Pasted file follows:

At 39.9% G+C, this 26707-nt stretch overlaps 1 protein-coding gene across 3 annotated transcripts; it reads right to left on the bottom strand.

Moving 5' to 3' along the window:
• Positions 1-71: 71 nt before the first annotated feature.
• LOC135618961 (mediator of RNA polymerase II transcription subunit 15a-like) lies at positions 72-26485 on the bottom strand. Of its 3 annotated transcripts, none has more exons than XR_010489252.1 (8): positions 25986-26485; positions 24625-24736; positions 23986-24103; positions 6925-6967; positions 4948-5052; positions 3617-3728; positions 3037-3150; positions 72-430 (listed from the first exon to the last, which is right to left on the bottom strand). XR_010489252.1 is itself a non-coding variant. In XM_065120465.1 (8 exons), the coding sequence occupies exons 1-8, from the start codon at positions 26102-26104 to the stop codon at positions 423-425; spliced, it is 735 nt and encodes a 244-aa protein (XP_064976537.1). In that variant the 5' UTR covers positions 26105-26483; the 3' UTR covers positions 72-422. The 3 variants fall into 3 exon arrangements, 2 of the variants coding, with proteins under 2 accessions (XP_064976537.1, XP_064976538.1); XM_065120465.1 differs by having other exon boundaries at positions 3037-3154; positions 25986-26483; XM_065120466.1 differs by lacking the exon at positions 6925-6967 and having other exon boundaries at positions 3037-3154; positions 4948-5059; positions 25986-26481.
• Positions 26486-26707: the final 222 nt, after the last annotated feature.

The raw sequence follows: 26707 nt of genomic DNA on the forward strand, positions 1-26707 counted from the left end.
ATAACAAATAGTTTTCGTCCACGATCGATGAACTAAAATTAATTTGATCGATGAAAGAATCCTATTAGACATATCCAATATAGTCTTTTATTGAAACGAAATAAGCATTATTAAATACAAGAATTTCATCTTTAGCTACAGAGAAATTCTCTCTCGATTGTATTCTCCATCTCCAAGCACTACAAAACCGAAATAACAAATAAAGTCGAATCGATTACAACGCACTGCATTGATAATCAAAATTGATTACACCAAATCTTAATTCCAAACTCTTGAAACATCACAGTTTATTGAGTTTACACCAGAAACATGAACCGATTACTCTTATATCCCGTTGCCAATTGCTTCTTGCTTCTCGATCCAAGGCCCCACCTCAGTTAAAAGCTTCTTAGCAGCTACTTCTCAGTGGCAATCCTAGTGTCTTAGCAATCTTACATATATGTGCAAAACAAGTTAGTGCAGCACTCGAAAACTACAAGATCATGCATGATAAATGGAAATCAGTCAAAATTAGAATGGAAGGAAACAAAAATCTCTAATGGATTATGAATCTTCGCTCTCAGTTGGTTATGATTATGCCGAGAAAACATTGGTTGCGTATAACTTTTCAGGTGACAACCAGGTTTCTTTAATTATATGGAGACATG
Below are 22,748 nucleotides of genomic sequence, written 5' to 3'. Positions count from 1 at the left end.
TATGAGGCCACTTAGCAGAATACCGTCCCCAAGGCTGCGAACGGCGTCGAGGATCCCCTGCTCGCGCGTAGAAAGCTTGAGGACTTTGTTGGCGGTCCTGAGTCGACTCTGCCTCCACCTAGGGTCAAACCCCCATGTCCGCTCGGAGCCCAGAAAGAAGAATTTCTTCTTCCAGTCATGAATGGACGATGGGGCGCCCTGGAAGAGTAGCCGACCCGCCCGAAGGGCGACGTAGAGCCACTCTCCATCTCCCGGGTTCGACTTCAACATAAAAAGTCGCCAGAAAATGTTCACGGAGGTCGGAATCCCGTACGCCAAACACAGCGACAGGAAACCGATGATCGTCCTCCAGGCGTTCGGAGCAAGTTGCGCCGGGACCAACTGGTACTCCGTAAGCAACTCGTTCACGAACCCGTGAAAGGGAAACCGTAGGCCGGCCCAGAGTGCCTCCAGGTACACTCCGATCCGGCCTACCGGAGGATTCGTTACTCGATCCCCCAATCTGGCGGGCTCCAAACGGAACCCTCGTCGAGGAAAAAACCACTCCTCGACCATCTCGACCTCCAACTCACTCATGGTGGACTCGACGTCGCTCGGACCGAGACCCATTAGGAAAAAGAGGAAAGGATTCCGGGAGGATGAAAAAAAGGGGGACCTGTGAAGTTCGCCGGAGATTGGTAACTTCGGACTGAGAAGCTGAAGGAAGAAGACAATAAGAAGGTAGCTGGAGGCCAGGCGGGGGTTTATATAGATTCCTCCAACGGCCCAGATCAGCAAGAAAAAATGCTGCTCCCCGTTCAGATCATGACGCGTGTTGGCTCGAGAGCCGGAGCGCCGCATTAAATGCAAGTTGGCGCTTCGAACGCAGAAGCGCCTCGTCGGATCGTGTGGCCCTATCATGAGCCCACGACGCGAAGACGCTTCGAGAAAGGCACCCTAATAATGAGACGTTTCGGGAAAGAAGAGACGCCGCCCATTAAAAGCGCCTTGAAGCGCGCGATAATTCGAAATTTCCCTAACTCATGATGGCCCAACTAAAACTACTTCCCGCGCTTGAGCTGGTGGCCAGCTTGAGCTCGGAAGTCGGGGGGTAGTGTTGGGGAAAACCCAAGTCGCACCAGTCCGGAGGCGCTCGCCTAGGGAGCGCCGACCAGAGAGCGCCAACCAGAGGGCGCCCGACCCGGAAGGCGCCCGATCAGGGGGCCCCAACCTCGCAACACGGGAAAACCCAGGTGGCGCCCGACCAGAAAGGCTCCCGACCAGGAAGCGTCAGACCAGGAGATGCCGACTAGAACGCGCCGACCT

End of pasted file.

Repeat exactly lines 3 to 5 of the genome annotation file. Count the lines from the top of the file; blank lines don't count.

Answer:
• Positions 1-71: 71 nt before the first annotated feature.
• LOC135618961 (mediator of RNA polymerase II transcription subunit 15a-like) lies at positions 72-26485 on the bottom strand. Of its 3 annotated transcripts, none has more exons than XR_010489252.1 (8): positions 25986-26485; positions 24625-24736; positions 23986-24103; positions 6925-6967; positions 4948-5052; positions 3617-3728; positions 3037-3150; positions 72-430 (listed from the first exon to the last, which is right to left on the bottom strand). XR_010489252.1 is itself a non-coding variant. In XM_065120465.1 (8 exons), the coding sequence occupies exons 1-8, from the start codon at positions 26102-26104 to the stop codon at positions 423-425; spliced, it is 735 nt and encodes a 244-aa protein (XP_064976537.1). In that variant the 5' UTR covers positions 26105-26483; the 3' UTR covers positions 72-422. The 3 variants fall into 3 exon arrangements, 2 of the variants coding, with proteins under 2 accessions (XP_064976537.1, XP_064976538.1); XM_065120465.1 differs by having other exon boundaries at positions 3037-3154; positions 25986-26483; XM_065120466.1 differs by lacking the exon at positions 6925-6967 and having other exon boundaries at positions 3037-3154; positions 4948-5059; positions 25986-26481.
• Positions 26486-26707: the final 222 nt, after the last annotated feature.